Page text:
By Bill Derby
Edisto Island south of Charleston is a beautiful, out of the way barrier island. It’s historic and we have visited the island a number of times. Our first trip to the island wasn’t so great.
Judy and I were newly married and planned to spend our very first vacation week at Edisto Beach State Park camping along the ocean with balmy breezes, sun, sand and surf. I had borrowed my uncle’s old pop-up camper. Unfortunately, we got to the park late on Saturday. The only camping spot left was next to the swamp, the dismal swamp. It was hot, damp and clammy.
Judy sat in our car waiting for me to erect the old foldout camper. I finally got the relic put together, chased out the spiders and opened the door for my bride. The mattresses were old and stinky. They quickly soaked up more of the dampness of the swamp. Spanish moss hung from the palms. It looked like we were camping beside “The Creature From The Black Lagoon’s” favorite pond.
I fixed a lukewarm dinner of hot dogs and Campbell’s pork n’ beans, still not Judy’s favorite meal. After eating, Judy quickly went to her damp bed. I stayed outside as the sun sank behind dark clouds.
Suddenly, I felt sharp pin-pricks in my back through my tee shirt. There were hundreds hitting me all at once. I heard a constant buzzing. I was being eaten alive by hundreds of bloodthirsty mosquitoes. I quickly started thrashing about trying to escape.
I yelled, “Judy, I’m being attacked by thousands of mosquitoes. Hurry, open the camper door!”
I made it inside with only a few of the winged demons still attached. I understood why our campsite had been vacant.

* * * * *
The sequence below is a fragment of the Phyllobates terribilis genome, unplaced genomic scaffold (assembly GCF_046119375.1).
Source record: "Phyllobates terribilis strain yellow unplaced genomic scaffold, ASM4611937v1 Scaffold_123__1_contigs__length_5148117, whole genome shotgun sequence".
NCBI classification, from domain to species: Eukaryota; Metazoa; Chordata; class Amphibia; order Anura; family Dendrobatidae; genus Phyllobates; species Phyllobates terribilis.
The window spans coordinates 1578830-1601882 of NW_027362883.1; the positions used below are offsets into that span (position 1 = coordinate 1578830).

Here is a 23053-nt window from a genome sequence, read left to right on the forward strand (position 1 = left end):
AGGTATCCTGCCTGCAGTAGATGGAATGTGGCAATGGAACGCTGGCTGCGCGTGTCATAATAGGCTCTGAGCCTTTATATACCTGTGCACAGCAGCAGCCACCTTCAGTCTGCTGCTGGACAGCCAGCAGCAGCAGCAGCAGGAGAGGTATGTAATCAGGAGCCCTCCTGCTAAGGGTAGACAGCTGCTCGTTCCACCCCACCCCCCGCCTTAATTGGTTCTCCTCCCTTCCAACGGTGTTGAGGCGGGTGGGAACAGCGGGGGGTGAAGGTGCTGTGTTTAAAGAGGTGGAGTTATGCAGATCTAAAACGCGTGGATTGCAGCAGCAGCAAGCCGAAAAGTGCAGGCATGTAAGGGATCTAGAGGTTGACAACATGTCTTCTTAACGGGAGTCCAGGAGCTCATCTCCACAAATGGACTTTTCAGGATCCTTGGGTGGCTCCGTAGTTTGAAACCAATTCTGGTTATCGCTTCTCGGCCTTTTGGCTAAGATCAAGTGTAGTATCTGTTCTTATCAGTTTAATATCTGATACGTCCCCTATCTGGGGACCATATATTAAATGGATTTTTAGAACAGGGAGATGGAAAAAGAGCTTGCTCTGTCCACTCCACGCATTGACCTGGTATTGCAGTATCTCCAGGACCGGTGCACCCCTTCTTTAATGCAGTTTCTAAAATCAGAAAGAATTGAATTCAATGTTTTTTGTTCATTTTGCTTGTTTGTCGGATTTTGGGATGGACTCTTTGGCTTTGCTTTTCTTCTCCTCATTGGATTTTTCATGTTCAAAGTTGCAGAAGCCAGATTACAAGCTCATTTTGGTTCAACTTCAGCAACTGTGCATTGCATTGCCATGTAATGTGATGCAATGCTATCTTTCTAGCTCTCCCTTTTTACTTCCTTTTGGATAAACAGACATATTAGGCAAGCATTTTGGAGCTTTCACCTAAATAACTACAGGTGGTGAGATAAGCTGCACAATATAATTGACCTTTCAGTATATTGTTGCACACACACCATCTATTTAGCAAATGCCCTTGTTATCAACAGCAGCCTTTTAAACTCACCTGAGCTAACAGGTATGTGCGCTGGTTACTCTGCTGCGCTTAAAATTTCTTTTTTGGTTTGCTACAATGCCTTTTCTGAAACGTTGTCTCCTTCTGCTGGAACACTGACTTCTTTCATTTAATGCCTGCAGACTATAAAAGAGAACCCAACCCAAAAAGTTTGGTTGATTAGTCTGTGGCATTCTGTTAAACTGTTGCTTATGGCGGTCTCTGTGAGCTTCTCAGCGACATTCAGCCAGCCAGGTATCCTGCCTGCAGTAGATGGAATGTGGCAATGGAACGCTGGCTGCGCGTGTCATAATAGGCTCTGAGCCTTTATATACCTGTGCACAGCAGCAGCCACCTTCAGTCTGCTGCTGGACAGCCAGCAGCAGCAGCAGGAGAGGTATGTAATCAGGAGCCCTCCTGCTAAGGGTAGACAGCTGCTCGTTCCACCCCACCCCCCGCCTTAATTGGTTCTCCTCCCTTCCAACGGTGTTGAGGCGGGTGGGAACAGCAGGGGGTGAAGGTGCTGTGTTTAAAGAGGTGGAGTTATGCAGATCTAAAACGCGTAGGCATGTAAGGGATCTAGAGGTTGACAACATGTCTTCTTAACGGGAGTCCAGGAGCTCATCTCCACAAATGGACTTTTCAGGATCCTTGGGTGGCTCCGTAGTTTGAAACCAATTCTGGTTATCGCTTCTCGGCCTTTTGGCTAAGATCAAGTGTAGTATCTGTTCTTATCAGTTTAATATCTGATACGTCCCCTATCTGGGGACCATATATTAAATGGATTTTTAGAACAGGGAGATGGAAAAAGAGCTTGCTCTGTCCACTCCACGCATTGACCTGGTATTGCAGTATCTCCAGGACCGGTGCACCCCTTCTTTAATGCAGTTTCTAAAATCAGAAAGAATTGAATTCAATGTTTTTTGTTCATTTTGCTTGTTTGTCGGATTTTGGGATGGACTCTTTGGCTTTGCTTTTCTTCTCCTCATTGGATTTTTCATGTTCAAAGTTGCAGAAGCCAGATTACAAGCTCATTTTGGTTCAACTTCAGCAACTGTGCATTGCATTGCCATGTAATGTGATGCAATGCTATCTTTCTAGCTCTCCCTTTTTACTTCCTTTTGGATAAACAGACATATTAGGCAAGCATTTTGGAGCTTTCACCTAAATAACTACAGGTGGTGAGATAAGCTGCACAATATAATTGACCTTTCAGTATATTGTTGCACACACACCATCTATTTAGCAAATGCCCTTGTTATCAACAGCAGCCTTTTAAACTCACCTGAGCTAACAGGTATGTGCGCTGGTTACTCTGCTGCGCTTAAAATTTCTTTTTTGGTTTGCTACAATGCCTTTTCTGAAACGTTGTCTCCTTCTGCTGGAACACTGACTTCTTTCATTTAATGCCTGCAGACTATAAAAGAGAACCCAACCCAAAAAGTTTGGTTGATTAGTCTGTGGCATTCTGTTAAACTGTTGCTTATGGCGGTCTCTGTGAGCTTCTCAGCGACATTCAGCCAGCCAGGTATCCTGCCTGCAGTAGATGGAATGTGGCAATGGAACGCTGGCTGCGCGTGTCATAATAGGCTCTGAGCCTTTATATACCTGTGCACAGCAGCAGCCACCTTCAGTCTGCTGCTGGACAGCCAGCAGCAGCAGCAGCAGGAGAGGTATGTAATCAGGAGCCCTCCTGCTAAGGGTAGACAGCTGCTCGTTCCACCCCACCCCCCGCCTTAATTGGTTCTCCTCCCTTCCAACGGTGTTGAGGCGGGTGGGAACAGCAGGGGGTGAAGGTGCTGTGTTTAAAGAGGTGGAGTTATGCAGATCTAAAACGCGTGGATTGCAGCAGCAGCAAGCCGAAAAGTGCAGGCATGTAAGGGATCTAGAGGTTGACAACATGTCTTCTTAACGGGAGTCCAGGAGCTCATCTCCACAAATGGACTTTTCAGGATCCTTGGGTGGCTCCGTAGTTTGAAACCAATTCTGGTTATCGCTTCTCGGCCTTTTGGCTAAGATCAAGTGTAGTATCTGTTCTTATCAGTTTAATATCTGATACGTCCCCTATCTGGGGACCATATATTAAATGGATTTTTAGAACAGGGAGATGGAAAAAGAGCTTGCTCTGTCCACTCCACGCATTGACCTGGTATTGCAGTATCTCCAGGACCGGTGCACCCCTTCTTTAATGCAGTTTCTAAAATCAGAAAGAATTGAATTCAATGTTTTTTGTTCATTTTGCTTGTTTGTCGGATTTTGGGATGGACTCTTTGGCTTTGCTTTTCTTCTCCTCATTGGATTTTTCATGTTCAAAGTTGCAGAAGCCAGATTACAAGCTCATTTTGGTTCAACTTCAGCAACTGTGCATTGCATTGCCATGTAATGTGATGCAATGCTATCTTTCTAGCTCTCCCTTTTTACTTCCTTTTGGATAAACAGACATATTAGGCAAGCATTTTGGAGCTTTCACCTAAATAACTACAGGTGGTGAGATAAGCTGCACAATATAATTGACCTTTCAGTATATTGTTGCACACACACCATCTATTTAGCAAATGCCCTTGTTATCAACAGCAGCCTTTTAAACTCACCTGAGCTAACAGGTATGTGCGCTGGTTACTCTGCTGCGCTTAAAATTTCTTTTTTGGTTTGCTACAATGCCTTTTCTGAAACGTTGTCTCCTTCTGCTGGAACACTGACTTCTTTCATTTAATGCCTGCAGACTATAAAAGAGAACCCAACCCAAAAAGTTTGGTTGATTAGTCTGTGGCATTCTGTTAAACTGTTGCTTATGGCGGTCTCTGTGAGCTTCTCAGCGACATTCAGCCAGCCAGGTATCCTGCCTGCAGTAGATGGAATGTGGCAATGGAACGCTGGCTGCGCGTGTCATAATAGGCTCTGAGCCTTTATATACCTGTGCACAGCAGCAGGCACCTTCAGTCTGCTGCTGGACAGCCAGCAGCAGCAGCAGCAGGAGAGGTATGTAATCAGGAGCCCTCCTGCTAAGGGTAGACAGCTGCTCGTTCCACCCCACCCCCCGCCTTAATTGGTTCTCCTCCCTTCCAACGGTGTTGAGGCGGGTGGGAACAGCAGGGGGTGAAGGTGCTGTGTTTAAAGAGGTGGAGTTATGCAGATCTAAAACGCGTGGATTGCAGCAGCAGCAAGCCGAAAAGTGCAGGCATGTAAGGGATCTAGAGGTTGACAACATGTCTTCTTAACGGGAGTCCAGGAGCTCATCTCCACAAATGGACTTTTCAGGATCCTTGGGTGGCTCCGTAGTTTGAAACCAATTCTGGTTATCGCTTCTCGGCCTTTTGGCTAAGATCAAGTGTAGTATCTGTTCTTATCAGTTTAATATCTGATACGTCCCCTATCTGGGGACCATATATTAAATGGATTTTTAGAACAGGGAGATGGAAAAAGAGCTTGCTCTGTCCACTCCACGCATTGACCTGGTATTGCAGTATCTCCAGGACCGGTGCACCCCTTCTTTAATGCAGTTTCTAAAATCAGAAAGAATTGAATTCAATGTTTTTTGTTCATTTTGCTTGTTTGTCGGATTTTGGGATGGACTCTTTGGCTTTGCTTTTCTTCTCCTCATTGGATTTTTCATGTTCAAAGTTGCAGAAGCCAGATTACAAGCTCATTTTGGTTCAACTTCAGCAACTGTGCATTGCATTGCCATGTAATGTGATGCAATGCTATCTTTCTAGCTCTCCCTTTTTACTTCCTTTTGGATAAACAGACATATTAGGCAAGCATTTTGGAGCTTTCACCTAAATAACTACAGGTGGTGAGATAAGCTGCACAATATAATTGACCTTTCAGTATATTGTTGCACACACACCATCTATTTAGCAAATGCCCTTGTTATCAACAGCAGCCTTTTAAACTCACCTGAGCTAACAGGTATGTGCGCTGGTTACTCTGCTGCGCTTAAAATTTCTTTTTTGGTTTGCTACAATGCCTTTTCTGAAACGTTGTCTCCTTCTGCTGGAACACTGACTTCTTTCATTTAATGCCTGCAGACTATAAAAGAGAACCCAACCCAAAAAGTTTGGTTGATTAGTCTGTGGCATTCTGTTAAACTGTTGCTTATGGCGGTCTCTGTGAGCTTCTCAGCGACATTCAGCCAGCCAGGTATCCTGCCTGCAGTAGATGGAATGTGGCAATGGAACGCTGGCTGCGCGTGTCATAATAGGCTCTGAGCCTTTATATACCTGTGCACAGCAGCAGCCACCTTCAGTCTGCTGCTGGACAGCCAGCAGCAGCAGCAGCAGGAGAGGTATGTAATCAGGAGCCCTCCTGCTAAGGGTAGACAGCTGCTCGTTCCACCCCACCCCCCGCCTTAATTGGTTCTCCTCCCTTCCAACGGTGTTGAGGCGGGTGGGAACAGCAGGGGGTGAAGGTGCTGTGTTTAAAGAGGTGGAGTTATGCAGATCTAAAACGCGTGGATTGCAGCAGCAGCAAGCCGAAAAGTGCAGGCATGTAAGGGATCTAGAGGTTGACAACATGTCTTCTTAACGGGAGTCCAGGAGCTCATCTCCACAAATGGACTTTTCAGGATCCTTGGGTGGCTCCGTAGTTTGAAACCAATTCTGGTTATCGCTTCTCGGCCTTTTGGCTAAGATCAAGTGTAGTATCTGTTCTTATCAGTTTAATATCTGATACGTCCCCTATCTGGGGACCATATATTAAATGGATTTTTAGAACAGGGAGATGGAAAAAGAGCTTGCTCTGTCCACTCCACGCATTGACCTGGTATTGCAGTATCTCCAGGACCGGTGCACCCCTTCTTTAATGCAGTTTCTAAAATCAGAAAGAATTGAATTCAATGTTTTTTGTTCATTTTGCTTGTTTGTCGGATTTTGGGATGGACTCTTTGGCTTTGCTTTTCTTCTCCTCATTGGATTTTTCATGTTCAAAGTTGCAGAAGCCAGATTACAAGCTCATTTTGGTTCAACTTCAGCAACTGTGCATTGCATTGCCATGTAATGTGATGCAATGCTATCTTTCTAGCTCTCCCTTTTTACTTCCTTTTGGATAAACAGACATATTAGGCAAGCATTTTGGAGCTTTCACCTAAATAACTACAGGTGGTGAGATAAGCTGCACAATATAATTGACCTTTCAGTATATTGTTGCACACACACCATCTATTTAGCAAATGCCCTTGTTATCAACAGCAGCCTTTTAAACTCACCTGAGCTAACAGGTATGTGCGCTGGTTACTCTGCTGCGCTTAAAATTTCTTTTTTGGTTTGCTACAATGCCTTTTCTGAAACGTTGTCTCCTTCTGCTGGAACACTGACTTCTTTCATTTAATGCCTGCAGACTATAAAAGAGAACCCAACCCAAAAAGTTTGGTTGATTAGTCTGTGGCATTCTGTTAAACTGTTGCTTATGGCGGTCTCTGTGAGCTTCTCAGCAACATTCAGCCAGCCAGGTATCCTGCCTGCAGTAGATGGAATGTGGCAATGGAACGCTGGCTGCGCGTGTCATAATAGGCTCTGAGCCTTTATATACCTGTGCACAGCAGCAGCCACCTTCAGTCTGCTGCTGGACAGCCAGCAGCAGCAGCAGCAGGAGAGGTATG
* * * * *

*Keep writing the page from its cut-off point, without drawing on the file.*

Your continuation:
During the night we enjoyed a bellowing of swamp music from creepy, crawly animals and who knows what else. Later the wind started to pick up. The camper would occasionally catch a gust and shake. I dared not look in Judy’s direction for I knew she was staring daggers at me. She was attuned to more lavish accommodations with bathrooms and swimming pools.
As morning broke, low clouds boiled in from the ocean. Angry waves crashed ashore. There was no sun. And, for sure, we weren’t having fun. Since it was 1969 there was no long-range weather forecasting available that came over the radio. I tuned the car radio to the local Charleston station.
The weather announcer said, “This is a tropical storm warning. For the next two days expect high winds, dangerous surf conditions, eight inches of rain and fierce lightning. Stay indoors and don’t go outside unless it is absolutely necessary. By all means, do not go camping at or near Edisto State Park. This will be one of the worst and first tropical storms of the season.”
He was right. We were smack dab in the middle of almost a hurricane. I never thought about the weather at the beach. It was always sunny before. The wind got stronger. The rain found all the little holes in our canvas roof. Drip, drip, and drip right into our beds. At least the mosquitoes weren’t flying except for the ones captured in our camper.
We huddled in our shaking camper as the storm center passed over. We were damp, sticky and tired. I kept waiting for the sun to come out.
After blowing for three days the storm finally passed and left us with a couple of days of nice weather. We got camping at the ocean out of our system early and I never asked Judy to go camping by the seashore again. We stuck to camping in the mountains from then on.
We’ve traveled to Edisto many times since that day and have enjoyed each trip. Every time we pass by the State Park campground Judy and I look at one another and exclaim, “Do you remember the time we spent there in a tropical storm in a broken down camper?”